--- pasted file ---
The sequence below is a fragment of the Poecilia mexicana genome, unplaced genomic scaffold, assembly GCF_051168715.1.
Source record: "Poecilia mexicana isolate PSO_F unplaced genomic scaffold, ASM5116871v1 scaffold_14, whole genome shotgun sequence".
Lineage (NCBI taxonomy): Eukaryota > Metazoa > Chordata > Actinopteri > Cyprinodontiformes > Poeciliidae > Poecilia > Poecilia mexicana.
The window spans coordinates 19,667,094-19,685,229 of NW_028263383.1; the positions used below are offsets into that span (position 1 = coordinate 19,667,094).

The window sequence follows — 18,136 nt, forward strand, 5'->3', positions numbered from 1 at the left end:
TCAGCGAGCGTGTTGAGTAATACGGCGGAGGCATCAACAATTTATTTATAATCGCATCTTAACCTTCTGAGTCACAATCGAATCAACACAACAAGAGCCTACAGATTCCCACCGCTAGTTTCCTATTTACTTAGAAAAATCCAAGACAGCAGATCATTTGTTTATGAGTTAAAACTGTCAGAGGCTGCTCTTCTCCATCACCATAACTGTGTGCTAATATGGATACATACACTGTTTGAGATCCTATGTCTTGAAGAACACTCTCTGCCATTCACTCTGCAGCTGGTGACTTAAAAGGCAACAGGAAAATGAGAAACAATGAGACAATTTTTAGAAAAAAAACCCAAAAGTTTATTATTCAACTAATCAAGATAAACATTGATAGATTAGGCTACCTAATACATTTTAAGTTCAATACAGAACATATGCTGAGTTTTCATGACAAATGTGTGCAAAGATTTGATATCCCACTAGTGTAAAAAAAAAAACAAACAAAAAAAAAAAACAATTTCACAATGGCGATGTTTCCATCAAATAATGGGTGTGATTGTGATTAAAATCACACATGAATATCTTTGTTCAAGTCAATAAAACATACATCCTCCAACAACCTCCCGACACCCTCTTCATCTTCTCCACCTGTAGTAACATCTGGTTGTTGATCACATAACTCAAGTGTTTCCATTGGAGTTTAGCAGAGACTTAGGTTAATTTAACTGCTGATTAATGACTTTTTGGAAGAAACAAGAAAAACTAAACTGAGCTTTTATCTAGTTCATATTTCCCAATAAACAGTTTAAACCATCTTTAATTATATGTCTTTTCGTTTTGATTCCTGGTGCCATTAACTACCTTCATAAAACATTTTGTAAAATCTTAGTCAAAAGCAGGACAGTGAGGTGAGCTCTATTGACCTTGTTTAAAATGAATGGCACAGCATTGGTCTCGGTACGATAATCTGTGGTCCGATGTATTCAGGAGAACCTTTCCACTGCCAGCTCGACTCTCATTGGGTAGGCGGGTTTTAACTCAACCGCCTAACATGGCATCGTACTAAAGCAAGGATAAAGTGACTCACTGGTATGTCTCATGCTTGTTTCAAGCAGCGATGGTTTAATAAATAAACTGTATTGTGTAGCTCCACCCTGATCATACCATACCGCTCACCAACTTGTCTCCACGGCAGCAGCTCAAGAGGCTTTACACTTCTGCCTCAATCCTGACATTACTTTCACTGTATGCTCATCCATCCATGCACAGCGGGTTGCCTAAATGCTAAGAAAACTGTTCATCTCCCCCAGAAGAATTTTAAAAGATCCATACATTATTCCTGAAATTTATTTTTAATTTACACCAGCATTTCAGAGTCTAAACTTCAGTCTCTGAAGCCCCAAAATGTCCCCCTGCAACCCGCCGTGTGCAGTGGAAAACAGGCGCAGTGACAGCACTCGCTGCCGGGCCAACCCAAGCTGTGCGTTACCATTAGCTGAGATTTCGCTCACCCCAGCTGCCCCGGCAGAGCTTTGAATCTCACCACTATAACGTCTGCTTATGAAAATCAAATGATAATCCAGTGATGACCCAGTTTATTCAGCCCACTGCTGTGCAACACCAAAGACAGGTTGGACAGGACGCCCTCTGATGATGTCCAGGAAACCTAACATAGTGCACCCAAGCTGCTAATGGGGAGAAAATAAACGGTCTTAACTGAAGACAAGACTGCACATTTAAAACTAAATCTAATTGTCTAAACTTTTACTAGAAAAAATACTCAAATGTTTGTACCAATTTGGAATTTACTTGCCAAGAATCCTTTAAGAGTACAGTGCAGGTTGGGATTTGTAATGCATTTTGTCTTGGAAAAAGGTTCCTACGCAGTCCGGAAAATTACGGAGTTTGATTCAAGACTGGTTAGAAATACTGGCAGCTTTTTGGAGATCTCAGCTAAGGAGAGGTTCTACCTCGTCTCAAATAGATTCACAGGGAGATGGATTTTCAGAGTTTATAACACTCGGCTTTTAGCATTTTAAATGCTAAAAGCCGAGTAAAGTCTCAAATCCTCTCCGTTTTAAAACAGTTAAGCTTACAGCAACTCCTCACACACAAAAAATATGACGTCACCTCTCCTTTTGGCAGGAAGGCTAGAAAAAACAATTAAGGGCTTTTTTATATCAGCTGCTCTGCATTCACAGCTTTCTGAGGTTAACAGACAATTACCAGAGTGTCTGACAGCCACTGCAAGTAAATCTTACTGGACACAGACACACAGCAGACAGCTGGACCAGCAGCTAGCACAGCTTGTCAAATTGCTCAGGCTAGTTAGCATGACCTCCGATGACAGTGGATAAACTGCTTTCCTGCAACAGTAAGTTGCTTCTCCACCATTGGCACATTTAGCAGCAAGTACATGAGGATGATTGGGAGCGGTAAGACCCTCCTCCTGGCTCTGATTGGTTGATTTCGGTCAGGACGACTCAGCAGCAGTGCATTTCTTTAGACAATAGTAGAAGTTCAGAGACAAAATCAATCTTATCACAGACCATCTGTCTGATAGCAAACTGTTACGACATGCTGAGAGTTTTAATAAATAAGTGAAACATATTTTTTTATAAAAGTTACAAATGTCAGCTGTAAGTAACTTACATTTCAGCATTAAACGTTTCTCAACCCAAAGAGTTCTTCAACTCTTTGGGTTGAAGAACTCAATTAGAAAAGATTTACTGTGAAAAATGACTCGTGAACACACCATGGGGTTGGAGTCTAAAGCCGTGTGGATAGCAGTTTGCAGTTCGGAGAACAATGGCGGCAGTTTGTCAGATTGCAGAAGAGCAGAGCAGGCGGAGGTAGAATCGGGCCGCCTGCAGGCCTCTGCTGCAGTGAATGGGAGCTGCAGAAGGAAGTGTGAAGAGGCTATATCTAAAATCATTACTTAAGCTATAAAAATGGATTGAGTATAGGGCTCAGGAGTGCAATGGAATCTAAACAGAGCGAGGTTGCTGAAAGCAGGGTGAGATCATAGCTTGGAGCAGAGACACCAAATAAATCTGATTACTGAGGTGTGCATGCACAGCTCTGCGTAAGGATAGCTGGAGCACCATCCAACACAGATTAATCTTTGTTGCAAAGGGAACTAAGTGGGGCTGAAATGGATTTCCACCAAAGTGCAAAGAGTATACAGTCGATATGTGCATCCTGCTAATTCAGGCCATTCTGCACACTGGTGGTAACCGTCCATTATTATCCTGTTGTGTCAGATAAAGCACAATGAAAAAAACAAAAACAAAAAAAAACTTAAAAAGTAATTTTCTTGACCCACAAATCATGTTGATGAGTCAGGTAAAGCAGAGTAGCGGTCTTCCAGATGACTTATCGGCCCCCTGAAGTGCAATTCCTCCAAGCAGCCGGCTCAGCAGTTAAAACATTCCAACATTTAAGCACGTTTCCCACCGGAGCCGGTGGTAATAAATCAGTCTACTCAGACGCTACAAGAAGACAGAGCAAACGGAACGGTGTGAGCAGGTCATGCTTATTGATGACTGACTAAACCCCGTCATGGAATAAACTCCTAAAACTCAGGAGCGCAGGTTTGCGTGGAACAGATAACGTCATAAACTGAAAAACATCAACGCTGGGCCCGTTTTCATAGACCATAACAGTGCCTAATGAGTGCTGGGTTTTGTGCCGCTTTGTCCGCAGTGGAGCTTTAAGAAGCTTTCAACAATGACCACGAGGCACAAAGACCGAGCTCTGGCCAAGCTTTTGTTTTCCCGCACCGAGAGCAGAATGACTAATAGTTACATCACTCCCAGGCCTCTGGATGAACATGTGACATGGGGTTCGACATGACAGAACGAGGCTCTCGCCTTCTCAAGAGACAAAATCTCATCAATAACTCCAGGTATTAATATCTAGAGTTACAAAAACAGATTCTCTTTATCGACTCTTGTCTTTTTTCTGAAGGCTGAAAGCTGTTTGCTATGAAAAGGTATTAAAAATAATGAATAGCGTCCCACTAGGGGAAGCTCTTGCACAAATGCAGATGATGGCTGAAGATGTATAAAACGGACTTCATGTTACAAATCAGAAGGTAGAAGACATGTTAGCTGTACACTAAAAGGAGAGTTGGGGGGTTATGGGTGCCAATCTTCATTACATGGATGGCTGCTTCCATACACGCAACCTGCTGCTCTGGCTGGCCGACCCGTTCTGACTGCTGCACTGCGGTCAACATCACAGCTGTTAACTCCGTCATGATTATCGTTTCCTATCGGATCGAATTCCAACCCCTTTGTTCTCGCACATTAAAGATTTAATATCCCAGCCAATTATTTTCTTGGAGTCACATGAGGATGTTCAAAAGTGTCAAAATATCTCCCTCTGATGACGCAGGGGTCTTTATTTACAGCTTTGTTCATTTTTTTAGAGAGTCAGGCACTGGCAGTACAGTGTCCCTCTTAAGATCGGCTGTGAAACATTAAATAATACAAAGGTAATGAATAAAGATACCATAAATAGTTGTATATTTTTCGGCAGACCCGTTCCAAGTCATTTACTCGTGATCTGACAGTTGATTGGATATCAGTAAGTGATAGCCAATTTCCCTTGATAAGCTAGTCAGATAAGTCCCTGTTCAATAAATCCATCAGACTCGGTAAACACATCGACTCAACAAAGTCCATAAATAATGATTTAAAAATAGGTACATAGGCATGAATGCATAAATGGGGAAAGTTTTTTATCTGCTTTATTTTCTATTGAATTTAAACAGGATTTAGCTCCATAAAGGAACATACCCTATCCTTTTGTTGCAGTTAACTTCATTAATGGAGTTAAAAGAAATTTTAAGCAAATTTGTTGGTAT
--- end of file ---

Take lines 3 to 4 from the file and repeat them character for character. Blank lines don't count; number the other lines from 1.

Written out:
Lineage (NCBI taxonomy): Eukaryota > Metazoa > Chordata > Actinopteri > Cyprinodontiformes > Poeciliidae > Poecilia > Poecilia mexicana.
The window spans coordinates 19,667,094-19,685,229 of NW_028263383.1; the positions used below are offsets into that span (position 1 = coordinate 19,667,094).